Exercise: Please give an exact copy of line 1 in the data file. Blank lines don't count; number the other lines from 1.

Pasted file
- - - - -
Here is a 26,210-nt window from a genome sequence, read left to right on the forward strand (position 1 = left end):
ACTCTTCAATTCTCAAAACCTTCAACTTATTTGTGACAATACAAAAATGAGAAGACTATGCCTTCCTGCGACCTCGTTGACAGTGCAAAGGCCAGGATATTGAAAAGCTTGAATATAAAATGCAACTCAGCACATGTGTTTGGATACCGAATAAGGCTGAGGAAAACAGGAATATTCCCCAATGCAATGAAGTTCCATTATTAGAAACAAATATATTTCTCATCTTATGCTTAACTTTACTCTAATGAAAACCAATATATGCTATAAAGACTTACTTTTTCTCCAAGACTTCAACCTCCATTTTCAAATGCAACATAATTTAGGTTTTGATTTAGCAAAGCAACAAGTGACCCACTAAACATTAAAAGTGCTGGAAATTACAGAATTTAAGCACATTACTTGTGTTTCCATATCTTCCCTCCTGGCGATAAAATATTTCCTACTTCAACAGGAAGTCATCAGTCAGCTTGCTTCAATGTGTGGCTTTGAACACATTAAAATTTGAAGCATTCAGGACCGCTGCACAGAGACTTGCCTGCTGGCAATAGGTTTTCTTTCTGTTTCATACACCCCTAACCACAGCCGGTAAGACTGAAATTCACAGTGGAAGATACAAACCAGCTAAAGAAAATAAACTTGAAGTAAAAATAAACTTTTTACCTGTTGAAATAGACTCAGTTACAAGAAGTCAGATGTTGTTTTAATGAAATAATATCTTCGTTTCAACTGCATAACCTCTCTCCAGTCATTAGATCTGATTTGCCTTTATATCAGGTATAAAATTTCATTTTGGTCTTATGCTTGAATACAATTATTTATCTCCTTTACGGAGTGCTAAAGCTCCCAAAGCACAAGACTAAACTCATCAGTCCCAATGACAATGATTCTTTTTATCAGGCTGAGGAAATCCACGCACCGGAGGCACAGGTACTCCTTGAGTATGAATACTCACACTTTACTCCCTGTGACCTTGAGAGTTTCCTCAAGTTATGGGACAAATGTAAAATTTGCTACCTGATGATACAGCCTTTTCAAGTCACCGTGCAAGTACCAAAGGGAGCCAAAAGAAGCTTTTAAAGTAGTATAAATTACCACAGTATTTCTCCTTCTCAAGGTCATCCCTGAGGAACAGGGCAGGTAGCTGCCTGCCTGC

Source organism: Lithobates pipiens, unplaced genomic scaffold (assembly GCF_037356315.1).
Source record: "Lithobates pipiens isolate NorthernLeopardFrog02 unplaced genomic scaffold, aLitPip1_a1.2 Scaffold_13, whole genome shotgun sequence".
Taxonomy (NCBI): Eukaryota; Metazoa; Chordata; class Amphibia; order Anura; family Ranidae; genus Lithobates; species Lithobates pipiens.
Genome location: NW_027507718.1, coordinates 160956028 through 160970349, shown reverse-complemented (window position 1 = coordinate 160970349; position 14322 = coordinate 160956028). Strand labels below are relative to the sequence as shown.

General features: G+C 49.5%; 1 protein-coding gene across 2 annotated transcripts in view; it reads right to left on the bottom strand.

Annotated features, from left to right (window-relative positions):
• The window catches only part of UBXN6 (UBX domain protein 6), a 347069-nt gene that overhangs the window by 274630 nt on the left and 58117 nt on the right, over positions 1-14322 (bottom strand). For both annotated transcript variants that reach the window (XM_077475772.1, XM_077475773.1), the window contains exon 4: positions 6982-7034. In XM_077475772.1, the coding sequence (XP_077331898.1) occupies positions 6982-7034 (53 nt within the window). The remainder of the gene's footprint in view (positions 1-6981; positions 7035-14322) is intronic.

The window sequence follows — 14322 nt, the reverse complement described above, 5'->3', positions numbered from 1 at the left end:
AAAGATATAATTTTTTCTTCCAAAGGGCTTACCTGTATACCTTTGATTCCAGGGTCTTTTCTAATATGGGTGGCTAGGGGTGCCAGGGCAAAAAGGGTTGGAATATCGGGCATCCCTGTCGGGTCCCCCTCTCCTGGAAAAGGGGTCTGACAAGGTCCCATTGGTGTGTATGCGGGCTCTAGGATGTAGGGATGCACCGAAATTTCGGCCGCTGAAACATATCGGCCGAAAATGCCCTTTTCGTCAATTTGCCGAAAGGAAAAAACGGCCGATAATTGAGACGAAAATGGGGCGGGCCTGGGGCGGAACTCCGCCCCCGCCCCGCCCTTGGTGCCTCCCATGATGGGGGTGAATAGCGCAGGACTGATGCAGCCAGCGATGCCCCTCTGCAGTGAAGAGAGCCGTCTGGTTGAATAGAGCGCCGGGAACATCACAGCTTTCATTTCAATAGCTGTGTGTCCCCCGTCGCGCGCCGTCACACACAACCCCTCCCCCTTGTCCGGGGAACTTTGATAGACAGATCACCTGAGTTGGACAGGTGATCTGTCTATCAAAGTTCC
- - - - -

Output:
Here is a 26,210-nt window from a genome sequence, read left to right on the forward strand (position 1 = left end):